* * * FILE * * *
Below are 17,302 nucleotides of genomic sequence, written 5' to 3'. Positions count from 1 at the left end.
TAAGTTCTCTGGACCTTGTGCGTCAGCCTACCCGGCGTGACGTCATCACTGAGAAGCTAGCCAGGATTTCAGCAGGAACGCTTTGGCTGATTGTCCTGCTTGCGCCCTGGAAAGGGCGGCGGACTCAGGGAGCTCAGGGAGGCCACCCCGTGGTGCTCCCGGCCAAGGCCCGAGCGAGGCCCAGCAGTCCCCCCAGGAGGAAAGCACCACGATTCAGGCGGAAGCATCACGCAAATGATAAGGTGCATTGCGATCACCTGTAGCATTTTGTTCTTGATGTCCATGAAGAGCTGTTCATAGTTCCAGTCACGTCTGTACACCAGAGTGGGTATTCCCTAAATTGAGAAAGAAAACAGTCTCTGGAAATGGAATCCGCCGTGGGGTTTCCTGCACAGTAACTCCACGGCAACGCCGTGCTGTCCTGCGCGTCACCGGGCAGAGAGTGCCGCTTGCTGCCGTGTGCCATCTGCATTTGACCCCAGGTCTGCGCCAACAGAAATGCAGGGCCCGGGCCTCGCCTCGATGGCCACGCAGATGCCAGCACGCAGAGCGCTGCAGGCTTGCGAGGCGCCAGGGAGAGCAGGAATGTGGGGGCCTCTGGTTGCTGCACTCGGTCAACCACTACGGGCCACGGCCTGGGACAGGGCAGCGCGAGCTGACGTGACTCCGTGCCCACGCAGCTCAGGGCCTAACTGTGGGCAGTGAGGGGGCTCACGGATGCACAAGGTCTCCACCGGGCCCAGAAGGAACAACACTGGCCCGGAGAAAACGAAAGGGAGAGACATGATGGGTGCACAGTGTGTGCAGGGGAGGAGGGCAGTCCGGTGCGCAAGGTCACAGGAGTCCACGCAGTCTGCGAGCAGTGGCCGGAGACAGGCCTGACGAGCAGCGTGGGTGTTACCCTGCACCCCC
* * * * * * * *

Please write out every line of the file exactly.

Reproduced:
Below are 17,302 nucleotides of genomic sequence, written 5' to 3'. Positions count from 1 at the left end.
TAAGTTCTCTGGACCTTGTGCGTCAGCCTACCCGGCGTGACGTCATCACTGAGAAGCTAGCCAGGATTTCAGCAGGAACGCTTTGGCTGATTGTCCTGCTTGCGCCCTGGAAAGGGCGGCGGACTCAGGGAGCTCAGGGAGGCCACCCCGTGGTGCTCCCGGCCAAGGCCCGAGCGAGGCCCAGCAGTCCCCCCAGGAGGAAAGCACCACGATTCAGGCGGAAGCATCACGCAAATGATAAGGTGCATTGCGATCACCTGTAGCATTTTGTTCTTGATGTCCATGAAGAGCTGTTCATAGTTCCAGTCACGTCTGTACACCAGAGTGGGTATTCCCTAAATTGAGAAAGAAAACAGTCTCTGGAAATGGAATCCGCCGTGGGGTTTCCTGCACAGTAACTCCACGGCAACGCCGTGCTGTCCTGCGCGTCACCGGGCAGAGAGTGCCGCTTGCTGCCGTGTGCCATCTGCATTTGACCCCAGGTCTGCGCCAACAGAAATGCAGGGCCCGGGCCTCGCCTCGATGGCCACGCAGATGCCAGCACGCAGAGCGCTGCAGGCTTGCGAGGCGCCAGGGAGAGCAGGAATGTGGGGGCCTCTGGTTGCTGCACTCGGTCAACCACTACGGGCCACGGCCTGGGACAGGGCAGCGCGAGCTGACGTGACTCCGTGCCCACGCAGCTCAGGGCCTAACTGTGGGCAGTGAGGGGGCTCACGGATGCACAAGGTCTCCACCGGGCCCAGAAGGAACAACACTGGCCCGGAGAAAACGAAAGGGAGAGACATGATGGGTGCACAGTGTGTGCAGGGGAGGAGGGCAGTCCGGTGCGCAAGGTCACAGGAGTCCACGCAGTCTGCGAGCAGTGGCCGGAGACAGGCCTGACGAGCAGCGTGGGTGTTACCCTGCACCCCC